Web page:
I know it’s been done before, and probably better, funnier, and more succinctly than I am about to do it, but after 18 years (yikes!) working on and off in the food and retail industry, I think I am entitled to a little humor-filled venting, cleverly disguised as a “Customer’s Guide to good behavior.” Honestly, sometimes I just have to laugh or I’d cry in this business…. People who are hungry, need their coffee, or are looking for the perfect jeans/sweater/floral arrangement/gift for their mother-in-law are notoriously prone to bad behavior. Because I have been working the front of the cafe on Tuesdays (until now — we just hired a new full-time waitress, bless her) I have recently been reminded of all the frustrations I faced during my years as a front-of-house-gal and salesgirl. Remember kids, there is a special place in the next life for folks who treat those who serve them badly. Don’t be that person.
Ari’s rules for customer behavior, brought to you by Tuesday and the letter F
1. Communicate clearly. A waitress/saleswoman is not there to help you work through your feelings about Greek salad or the color blue. If you need a few moments to decide, politely tell her that she can return in a couple minutes, instead of making her stand there awkwardly while you work through this important process.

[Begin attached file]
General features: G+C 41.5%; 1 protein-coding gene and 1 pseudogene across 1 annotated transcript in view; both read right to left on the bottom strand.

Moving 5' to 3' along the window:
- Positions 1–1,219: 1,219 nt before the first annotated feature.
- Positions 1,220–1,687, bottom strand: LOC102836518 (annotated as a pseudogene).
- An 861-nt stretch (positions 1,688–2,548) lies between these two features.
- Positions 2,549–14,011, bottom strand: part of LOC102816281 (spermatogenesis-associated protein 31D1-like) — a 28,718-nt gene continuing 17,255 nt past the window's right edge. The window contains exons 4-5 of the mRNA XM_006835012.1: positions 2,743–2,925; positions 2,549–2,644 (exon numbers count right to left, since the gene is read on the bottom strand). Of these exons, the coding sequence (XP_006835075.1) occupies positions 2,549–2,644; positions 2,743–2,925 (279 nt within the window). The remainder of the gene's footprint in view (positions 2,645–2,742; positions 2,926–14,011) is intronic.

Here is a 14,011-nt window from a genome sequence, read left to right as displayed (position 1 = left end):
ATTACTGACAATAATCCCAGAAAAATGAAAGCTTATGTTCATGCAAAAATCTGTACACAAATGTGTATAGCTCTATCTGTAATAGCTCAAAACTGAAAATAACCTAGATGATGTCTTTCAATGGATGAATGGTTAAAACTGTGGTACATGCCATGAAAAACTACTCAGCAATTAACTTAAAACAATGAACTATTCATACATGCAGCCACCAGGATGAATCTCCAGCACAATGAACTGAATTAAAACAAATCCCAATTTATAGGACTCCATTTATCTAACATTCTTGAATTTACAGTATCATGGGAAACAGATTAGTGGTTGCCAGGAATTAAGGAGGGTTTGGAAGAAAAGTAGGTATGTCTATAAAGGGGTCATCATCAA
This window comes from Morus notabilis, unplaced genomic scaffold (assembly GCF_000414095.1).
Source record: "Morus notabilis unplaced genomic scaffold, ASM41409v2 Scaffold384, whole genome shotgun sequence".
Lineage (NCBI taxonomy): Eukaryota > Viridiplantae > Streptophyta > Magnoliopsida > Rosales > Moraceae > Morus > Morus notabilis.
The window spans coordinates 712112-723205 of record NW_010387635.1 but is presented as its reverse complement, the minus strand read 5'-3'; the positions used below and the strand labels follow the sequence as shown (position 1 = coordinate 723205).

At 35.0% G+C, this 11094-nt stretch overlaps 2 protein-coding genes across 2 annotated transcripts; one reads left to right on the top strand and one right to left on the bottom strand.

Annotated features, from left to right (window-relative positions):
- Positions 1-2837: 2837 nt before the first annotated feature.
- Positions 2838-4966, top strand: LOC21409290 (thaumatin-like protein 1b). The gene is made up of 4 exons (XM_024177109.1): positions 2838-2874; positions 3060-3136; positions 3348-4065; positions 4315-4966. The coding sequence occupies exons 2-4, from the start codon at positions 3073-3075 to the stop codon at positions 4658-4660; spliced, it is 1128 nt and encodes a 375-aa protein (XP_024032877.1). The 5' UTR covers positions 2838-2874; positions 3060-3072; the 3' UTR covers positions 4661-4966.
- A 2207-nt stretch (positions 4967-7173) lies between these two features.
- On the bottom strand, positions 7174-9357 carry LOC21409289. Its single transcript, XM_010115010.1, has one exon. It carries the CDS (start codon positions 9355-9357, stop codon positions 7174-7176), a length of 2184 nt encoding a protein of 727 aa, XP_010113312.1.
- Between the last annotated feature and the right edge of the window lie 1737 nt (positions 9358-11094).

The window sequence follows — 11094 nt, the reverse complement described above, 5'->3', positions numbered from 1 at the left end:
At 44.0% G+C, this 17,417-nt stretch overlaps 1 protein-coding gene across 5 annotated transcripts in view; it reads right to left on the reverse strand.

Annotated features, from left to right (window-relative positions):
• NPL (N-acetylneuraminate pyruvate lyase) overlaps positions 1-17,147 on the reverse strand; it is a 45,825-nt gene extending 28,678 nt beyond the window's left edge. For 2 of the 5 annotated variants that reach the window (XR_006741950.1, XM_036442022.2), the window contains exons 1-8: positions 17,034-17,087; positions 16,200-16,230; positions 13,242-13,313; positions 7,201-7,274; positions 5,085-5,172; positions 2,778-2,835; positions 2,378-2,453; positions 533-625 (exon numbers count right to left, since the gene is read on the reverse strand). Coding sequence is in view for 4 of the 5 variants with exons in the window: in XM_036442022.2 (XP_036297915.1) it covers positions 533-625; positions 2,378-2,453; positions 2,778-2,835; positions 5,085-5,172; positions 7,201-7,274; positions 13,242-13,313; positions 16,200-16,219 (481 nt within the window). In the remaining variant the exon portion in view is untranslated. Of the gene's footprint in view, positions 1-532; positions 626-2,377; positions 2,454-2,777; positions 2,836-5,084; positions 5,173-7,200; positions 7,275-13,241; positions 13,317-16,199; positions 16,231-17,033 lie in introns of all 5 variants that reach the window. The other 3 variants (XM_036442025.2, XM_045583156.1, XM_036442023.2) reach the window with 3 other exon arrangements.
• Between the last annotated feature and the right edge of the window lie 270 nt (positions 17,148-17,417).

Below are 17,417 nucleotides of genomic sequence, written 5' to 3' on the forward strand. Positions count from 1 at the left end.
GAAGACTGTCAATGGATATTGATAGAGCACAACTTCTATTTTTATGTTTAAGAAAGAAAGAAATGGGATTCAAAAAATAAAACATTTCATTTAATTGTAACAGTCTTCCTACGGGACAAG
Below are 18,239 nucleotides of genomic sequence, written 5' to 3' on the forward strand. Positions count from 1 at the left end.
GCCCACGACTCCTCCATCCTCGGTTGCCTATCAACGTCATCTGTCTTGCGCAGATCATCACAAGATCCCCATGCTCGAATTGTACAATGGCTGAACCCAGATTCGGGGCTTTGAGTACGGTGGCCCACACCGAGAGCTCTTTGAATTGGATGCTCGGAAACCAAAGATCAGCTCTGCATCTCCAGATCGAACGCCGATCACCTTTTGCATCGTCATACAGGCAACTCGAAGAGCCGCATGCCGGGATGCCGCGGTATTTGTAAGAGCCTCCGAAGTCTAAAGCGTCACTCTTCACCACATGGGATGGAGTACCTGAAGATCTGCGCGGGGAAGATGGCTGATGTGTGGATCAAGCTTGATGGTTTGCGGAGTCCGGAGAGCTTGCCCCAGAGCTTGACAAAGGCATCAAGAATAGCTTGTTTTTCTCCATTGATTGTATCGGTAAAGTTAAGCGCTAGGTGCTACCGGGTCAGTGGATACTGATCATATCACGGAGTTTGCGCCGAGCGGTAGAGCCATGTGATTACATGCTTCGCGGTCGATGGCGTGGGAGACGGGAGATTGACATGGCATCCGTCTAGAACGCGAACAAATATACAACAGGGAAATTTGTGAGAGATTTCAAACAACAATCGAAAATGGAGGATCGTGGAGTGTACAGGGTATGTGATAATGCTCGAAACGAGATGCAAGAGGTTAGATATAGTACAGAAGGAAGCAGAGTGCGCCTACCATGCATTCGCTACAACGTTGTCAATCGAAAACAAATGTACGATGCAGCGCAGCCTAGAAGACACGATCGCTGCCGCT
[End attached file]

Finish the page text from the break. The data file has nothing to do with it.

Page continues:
2. If you are in a rush… don’t make it someone else’s problem. If your favorite morning drink takes more than 3 or 4 words to describe, you may want to make it yourself, at home, or save it for a leisurely coffee date with your friend/loved one. Ditto for breakfast orders.
3. Be considerate. Although clearing your plates or picking up clothes off a dressing room floor (or, even better, off the hooks) are standard parts of working in the biz, cleaning up dirty bandaids, soiled diapers, chewed gum, or any other carriers of bodily fluids should not be your waitress/salesgirl’s job.
4. Respect the house rules. There are reasons why there are minimums for credit cards and why a place may not accept checks. Be prepared and carry a little cash when you’re out and about. Remember cash?
5. Use nice words. Please and thank you go such a long way. If you feel like you are giving respect and consistently not getting it from a place you frequent, consider simply not giving them your business. Unless of course they make the most kick-ass sandwiches in the free world, in which case just deal with it — you can’t have everything.
6. Watch this.